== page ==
Amongst cheer and celebration (Virus tells his grandson to be a football player, which shows a change from his narrow-minded view of men becoming engineers), Rancho attempts to slip away. But before he goes, Virus runs after him and concedes his position in their battle. As a token of his acknowledgment of Rancho’s achievement, Virus surrenders the astronaut’s pen, along with the answer that Rancho had desired in the beginning – that the pencil’s broken tip would serve as a hazard to astronauts, potentially getting into their eyes and mouth.

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Graduation commences, and Rancho slips away once and for all.

And here is where we end up in our present state, where the group of four finally arrive at Rancho’s purported location, a small village. Chatur scoffs at Rancho’s occupation as a school teacher, snobbily boasting of his merger with the famous and phenomenally successful Phunsukh Wangdu, a scientist with a long-list of patents under his belt. Farhan, Raju, and Pia smile in wonder at the scene before them, as small children use machines, such as a bicycle, to grind wheat. A young man finds the three of them, and smiling brightly at their arrival, leads them to Rancho’s office.

In his office, the young man tells them that Rancho has been keeping up with their day to day lives, as he reads Farhan’s books, shows the children Raju’s blog, and still has Pia’s motorcycle helmet. Pia looks at the young man with confusion, wondering how he knows knows them so well. The young man explains, while smiling, that “Millimeter” has now become “Centimeter”.

Screen Shot 2013-05-29 at 3.22.05 AMHa!

The boys embrace him, while Pia looks on with tears in her eyes.

When asked on how he ended up with Rancho, Millimeter (or should I say, Centimeter), relates the story of how Rancho gave him a note and an address, asking him if he wanted to continue his studies. Millimeter agreed, and thus, has his current job as sort of an assistant to Rancho.

And speaking of that bastard….



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Pia finds him flying a model airplane with a few children, and rides her motorcycle towards him. Hahaha. Exactly like his dream. Rancho freezes when he sees Pia riding towards him from a distance, and tells the children to take-over the controls. She takes off his helmet, leans towards him slowly, and…

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…slaps him.

HA! The perfect revenge.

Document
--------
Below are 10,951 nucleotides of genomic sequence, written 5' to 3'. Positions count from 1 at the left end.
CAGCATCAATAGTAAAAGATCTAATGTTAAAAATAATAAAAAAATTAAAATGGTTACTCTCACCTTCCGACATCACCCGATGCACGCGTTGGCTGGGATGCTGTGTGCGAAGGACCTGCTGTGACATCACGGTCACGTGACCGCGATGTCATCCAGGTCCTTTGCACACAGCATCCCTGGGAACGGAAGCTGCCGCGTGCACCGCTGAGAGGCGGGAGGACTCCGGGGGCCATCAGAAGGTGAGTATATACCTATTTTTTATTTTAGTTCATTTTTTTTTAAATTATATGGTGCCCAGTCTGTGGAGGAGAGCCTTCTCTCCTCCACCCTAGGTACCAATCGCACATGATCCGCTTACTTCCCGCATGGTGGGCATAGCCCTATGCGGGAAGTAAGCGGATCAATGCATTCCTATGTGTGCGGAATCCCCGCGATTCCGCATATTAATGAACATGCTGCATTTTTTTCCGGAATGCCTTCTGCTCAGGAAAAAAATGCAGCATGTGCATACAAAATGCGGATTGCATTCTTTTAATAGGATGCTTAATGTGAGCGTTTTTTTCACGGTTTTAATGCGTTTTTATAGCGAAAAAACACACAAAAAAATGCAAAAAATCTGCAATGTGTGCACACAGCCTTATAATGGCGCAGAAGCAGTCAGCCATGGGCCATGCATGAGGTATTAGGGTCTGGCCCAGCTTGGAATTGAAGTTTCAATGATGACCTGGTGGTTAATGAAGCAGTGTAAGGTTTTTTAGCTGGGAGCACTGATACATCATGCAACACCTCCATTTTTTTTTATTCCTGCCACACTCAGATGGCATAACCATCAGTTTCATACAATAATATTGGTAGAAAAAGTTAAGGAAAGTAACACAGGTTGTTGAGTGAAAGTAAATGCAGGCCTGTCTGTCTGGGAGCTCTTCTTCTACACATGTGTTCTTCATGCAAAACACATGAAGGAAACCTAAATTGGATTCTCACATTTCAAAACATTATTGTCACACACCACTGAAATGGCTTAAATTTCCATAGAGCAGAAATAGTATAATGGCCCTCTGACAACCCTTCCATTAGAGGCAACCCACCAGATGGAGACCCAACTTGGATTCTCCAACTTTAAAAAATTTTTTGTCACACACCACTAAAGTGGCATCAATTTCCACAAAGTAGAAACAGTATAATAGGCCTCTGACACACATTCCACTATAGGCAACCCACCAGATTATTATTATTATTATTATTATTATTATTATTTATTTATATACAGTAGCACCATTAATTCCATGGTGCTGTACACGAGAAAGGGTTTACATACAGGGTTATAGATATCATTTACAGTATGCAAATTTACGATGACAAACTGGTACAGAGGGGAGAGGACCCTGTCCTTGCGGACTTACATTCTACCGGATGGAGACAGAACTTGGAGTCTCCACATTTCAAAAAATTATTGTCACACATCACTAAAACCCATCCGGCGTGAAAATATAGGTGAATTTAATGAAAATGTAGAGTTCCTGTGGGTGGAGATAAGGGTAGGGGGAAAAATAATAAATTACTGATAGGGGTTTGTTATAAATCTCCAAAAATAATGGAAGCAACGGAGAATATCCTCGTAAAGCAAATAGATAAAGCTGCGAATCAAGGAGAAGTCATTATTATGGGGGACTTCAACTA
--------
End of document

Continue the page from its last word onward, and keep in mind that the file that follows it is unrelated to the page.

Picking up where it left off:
Rancho, in his adorably chastised state, endures Pia’s verbal assault. A moment later, Pia asks whether Rancho’s currently in love. A little embarrassed, Rancho nods. At his assent, Pia’s face falls, as she asks who it is.

Rancho: You.

Eee! Pia passionately kisses him (Rancho awkwardly holds his hands to the side).

Screen Shot 2013-05-29 at 3.35.13 AMFarhan and Raju find Rancho a moment later, and each deliver their own punishment. Chatur, a little bit physically incapacitated from the spoon-urine experiment (it’s probably a good lesson for him), stumbles up towards them to triumphantly deliver the treaty they had promised years earlier – for Rancho to sign that he had lost (in terms of being less successful). More amused than angry, Rancho takes out his pen and signs the contract. Chatur, at the realization that he holds Virus’ astronaut pen, snatches it from his hand, declaring that the writing instrument was for “winners”, not “losers”. Sneeringly, he takes Rancho’s signature and stalks back to his car, in an excellent mood for his upcoming deal with Phunsukh Wangdu.

When his friends groan at this “Phunsukh Wangdu”, Rancho states matter-of-factly, that he is the very same man. Farhan, Raju, and Pia all look at him, surprised. The surprise turns into elation, as the three musketeers decide that it is time to get back at Chatur. Ingeniously, Rancho uses his phone (which is registered as Phunsukh Wangdu’s number) to call Chatur. He tells him in a serious tone that he cannot sign the merger because…Chatur has his pen.

Chatur comes to the slow horrid realization that Rancho is Phunsukh Wangdu, as he comically tries to use the underwear trick to garner respect from his new leader.

And the three boys laugh.

And all is well.